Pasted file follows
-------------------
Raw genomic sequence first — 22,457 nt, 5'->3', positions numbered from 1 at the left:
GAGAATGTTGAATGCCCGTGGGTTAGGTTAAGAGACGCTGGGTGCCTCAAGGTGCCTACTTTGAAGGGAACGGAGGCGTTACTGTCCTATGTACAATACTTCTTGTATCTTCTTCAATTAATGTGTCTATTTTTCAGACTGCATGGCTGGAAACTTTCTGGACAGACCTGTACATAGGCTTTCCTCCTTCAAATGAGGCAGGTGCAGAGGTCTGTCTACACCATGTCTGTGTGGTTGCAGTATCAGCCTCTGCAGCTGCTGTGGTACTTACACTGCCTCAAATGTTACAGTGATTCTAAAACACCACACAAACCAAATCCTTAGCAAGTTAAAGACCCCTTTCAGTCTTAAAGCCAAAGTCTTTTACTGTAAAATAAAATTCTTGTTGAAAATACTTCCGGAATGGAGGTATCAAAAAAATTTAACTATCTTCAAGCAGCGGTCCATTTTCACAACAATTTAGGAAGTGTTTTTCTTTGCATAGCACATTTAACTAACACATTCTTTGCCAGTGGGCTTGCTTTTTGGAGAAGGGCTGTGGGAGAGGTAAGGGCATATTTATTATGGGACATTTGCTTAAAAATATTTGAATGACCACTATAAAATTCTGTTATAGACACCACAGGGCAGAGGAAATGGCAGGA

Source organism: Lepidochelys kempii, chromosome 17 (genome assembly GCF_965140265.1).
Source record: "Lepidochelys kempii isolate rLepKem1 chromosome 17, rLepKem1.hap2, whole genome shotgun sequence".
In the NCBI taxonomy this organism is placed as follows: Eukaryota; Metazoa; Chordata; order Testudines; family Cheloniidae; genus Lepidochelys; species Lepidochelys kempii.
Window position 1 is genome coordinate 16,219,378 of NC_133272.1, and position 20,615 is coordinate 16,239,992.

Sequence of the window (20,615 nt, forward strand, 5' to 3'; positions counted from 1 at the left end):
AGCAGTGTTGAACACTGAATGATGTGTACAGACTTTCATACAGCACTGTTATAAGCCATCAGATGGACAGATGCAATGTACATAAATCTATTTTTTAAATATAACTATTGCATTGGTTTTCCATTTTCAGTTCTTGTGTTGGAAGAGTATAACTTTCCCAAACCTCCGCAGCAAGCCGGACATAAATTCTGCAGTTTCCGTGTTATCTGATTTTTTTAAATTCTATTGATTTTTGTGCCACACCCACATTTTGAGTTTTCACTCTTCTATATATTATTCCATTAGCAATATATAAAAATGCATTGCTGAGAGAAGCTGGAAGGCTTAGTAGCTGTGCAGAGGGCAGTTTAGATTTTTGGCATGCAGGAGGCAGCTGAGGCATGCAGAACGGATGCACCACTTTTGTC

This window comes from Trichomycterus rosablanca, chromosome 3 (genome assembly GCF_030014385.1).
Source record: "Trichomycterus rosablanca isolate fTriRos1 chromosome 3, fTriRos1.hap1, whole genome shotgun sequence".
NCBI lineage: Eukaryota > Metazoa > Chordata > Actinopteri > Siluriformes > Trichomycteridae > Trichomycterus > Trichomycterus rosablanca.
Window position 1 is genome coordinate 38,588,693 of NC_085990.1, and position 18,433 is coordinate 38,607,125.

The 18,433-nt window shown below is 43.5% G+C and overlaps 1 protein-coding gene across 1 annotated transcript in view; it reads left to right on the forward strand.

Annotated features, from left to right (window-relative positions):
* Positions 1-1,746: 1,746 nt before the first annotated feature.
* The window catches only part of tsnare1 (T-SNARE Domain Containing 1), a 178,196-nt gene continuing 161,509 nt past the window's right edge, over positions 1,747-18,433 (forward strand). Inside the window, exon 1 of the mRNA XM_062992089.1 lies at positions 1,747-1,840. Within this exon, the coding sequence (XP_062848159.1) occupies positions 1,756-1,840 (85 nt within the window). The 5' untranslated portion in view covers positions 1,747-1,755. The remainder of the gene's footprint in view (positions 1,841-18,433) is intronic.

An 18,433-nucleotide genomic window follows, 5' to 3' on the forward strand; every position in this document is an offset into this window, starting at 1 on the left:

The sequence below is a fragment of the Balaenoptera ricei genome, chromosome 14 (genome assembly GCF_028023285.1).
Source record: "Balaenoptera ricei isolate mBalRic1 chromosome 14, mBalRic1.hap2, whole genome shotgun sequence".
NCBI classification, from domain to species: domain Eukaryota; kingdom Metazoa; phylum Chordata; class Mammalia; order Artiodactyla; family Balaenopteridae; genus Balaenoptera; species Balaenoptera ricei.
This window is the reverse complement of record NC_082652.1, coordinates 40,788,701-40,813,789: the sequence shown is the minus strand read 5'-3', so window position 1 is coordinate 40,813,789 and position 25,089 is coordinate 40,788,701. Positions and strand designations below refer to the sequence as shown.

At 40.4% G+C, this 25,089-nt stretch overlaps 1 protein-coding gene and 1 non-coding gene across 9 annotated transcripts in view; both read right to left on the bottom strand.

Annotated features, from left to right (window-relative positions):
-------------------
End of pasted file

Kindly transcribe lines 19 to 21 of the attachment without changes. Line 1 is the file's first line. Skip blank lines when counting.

Source record: "Balaenoptera ricei isolate mBalRic1 chromosome 14, mBalRic1.hap2, whole genome shotgun sequence".
NCBI classification, from domain to species: domain Eukaryota; kingdom Metazoa; phylum Chordata; class Mammalia; order Artiodactyla; family Balaenopteridae; genus Balaenoptera; species Balaenoptera ricei.
This window is the reverse complement of record NC_082652.1, coordinates 40,788,701-40,813,789: the sequence shown is the minus strand read 5'-3', so window position 1 is coordinate 40,813,789 and position 25,089 is coordinate 40,788,701. Positions and strand designations below refer to the sequence as shown.